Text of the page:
Year — Fall 2019
Application deadline: December 5, 2018
By living with a host family and attending a local school in Ecuador you’ll have the opportunity to really get to know this vibrant, exciting culture. You’ll be able to skyrocket your Spanish and make tons of new friends. Throughout the year, you’ll also have the opportunity to visit amazing cultural sites like the Galapagos Islands and the Amazon jungle. You won’t just be studying abroad, you’ll be immersed in a completely different environment. It’s like a whole new reality!
Vegetarianism isn’t that common in Ecuador but it’s possible to get by if you don’t eat meat. In addition to Spanish, which is the official language, there are several indigenous languages spoken as well. In fact, some common slang words in Ecuador are derived from these languages. Ecuador is one of the most ecologically diverse places in the world—it’s home to rainforests, mountains, gorgeous beaches, and islands.
You’ll begin your adventure in New York City or Miami, where you’ll meet your fellow AFSers from the United States. You’ll attend an overnight orientation, during which you’ll learn some basic facts about Ecuadorian society and culture. Then you’ll travel as a group to Quito, where AFS staff and volunteers will greet you.
On the way to meet your host family, you’ll get a chance to experience Ecuador’s incredible landscape. The capital of Quito is the second highest capital city in the world and Ecuador’s mountains are home to cloud forests, tropical mountain forests permanently covered in clouds and mist. Ecuador’s wildlife is extremely diverse; its rainforests contain 4,500 species of butterflies, 1,500 species of birds, as well as monkeys, and other animals!
Like most AFS students, you’ll likely live in a suburban area. Some students live in Quito, while others are in coastal areas or in small towns throughout the country.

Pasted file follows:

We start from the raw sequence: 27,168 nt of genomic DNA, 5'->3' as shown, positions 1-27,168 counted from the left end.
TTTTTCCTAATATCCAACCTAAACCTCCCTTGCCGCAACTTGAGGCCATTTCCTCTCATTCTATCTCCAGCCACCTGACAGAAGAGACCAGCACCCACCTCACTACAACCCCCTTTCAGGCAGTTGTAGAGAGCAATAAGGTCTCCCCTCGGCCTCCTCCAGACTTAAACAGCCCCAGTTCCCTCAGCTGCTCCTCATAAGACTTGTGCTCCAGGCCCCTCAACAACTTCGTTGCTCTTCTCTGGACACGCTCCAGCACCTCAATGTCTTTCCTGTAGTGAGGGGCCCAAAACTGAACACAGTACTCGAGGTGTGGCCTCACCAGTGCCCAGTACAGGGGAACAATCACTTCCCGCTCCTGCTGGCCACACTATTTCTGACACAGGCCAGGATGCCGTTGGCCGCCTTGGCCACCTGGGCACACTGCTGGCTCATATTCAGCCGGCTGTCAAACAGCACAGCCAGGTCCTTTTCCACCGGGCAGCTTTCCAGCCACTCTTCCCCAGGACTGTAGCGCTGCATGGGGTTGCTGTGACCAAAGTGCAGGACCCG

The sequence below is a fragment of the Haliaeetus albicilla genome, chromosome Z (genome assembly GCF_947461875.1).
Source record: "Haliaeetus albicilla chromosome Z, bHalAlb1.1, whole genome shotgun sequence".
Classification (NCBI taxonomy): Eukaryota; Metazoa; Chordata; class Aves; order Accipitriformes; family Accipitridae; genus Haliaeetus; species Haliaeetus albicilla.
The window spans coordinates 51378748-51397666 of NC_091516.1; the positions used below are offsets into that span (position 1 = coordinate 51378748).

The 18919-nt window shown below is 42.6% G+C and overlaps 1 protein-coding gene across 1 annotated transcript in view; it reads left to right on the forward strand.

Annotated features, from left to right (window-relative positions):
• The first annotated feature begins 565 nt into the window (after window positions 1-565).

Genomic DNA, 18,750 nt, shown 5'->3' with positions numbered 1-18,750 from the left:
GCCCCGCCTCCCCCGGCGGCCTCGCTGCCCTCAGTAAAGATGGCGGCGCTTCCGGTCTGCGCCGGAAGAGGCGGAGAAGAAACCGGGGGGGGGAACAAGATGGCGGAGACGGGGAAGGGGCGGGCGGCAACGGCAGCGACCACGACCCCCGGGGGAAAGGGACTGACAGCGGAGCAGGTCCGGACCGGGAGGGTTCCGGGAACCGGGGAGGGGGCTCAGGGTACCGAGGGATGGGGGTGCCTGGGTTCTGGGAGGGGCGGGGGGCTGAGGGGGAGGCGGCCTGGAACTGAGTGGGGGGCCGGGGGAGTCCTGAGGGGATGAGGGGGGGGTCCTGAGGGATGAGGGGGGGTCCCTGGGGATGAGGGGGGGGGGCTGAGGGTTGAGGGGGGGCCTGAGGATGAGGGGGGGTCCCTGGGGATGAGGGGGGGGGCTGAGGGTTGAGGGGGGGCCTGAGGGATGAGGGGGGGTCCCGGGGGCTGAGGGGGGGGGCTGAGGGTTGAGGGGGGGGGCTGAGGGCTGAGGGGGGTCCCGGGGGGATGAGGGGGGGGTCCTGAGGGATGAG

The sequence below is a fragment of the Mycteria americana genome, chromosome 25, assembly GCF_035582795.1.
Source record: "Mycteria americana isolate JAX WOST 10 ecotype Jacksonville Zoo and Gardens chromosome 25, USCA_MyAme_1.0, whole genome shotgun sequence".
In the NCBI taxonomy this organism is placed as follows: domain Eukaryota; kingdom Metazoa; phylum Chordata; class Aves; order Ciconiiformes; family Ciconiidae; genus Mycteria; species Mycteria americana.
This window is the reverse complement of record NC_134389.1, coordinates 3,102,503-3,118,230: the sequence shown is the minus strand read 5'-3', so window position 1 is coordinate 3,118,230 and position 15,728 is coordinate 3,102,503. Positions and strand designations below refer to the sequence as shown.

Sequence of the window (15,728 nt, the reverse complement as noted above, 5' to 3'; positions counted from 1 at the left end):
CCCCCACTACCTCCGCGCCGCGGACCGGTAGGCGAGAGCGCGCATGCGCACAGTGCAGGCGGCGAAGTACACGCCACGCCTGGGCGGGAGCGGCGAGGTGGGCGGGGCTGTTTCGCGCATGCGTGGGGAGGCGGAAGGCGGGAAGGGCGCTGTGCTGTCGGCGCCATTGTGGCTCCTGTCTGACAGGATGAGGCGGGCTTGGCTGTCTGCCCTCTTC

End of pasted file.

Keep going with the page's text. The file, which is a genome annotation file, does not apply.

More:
Elders are highly respected in Ecuadorian society and it’s not be unusual for several generations to live together in one home. Grandparents often help raise their grandchildren and take responsibility for a lot of the housework. Ecuadorian teenagers also tend to be very close with their family and often don’t move out until they get married so it’s very possible that you’ll have some older siblings to hang out with!See where past AFSers have lived
Sports are very popular in Ecuador, especially soccer. And if you like volleyball, you’re in luck: there’s a special Ecuadorian style of volleyball for you to try! You can also experience a game of pelota nacional, a traditional sport that is sometimes compared to tennis. In recent years, bicycling has become very popular and in the city of Quito the main streets are closed to cars every Sunday for cyclists and skaters. In addition to playing sports, going to parties, and watching movies, teenagers in Ecuador also enjoy going to clubs and salsa dancing.
The typical diet in Ecuador varies depending on the region; in the mountains corn and potatoes often accompany meat, while in other areas rice and beans are more popular. Soup is eaten with almost every meal and there are all kinds of fresh fruits to enjoy. Some favorite dishes include fried chicken with rice, pastries filled with meat or cheese, seafood marinated in lime, and plantain soup.
The Ecuadorian school year runs from April to January on the coast and from September to June in the mountains. Your typical day will begin at 7 am and end around 2 pm. Unlike high school students in the United States, students in Ecuador usually stay in the same classroom while the teachers move around. Ecuadorian schools also tend to be academically oriented and don’t offer many extracurricular activities.
"Life-changing" is hard to describe, yet it’s nearly always the first thing that AFSers say when asked about their experience abroad.
"Transformed" is another one. When you return home, if you’re like most AFSers, you’ll bring with you a sense of accomplishment unlike any other. You’ll have gained maturity and independence, discovered new passions, and feel like you can do anything you set your mind to. That transformation isn’t visible only to you, though - others see it as well. AFSers gain critical skills for college and careers, ranging from language fluency to intercultural competence and critical reasoning. "Life-changing" means it’s only the beginning.
Please Note: Travel date ranges are meant to help with general scheduling and are subject to change; please don’t book any travel based on these dates until you’ve received confirmation from AFS. All programs, prices, and travel dates are subject to change without notice.